In just ten days, I will be standing at the starting line of my first 50K race.
The question “Am I prepared?” floats around in my mind frequently, but for the last few days I have been batting it away like a hungry mosquito, with the answer “Doesn’t matter – it’s too late to do anything about it now, anyway.” I’ve completed my last long run now, so for better or worse, I am as ready as I’m ever going to be (insert other applicable cliché phrases here). But has my training been good enough to get me through 31 miles of dirty, hilly trails? I find that as that date gets closer, I’m spending more and more time letting every conflicting opinion I come across seep into my brain and allow me to doubt myself.
I recently downloaded the book Relentless Forward Progress: A Guide to Running Ultramarathons (Bryon Powell), and while searching it desperately for tidbits of information that might help me out during the race, I have been sweating bullets whenever I come across an especially intimidating reference or recommendation about training for an ultra. Back-to-back long runs, double-run days, 10-12 mile “short” runs, tempos, intervals, strength training and so on. I have done few of those things and none of them in any sort of dedicated manner. So when I read things like this my openly confident “slacker training” theory begins to feel loose and shaky. There seems to be no way this author would consider my rather lackadaisical training to be good enough. And even though I shouldn’t care what this author would think of my training, I can’t help but attach his imagined opinion to my own feelings about it.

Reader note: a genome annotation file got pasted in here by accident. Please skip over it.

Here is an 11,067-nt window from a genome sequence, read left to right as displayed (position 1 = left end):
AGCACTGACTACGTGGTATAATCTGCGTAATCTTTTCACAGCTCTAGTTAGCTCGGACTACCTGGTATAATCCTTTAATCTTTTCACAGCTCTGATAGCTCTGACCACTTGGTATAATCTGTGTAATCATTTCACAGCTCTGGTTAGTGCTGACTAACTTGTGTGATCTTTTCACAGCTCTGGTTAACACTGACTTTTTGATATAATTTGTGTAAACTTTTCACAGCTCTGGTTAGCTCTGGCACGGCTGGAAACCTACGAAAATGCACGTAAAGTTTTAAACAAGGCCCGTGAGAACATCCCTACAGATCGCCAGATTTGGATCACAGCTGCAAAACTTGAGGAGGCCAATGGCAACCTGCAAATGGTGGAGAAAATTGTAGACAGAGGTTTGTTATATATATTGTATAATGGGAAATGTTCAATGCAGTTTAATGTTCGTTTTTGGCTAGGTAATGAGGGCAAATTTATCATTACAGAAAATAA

Because I have no reference for understanding how prepared (or not) I am for such a distance, I’ve taken to comparing myself to others…to trainers, authors, friends – a decidedly deleterious habit. My mind fills with negative rationalizations like “but he’s been doing back-to-back long runs, and I haven’t,” and “but she’s already run a marathon and I haven’t.” All things designed to help me believe that I’ll never succeed. Conversely, I’m easily relieved whenever someone admits their own ultra training has been lazy or substandard (and yet they did fine), or assures me in some other way that my current level of training is adequate.
My self-confidence has been hopelessly tied to the beliefs and experiences of other people, and it’s because I quite literally cannot wrap my head around the enormity of what I’m about to undertake. I mean, thirty-one miles? Who can picture that distance? From where I’m standing, a 50K might as well be 100 miles. Or a thousand. It’s all too much for me to understand right now, and so all I have to draw from is the stories of others.
I think this is precisely why a lot of people tend to ask the question “how will I know if I’m ready?” The answer is you can’t possibly know if you don’t know yet. I realize that’s a strange sentence but it makes sense in my brain.
As I have experienced triumphs and failures throughout my training, a few people have told me that they think I’m too hard on myself. I’m not sure I agree. The reality is that I’m both too hard and too easy on myself, depending on which day you’re referring to. In the last four months I have enjoyed moments of pure, intense confidence, and I’ve endured an equal amount of delirious uncertainty. It’s a mixed bag.
My emotions about this race stay with me, like a faithful pacer, with every mile I train. Or, more accurately, there are two pacers – one in white, who congratulates my efforts, and a dark one (perhaps like Dexter Morgan’s dark passenger?) who chides every missed opportunity to further my training.
But now my training is over, and I have no more pacers. I’ll just have my legs, my determination and my friends to keep me going on race day. I just hope none of them asks me how many back-to-back long runs I’ve done.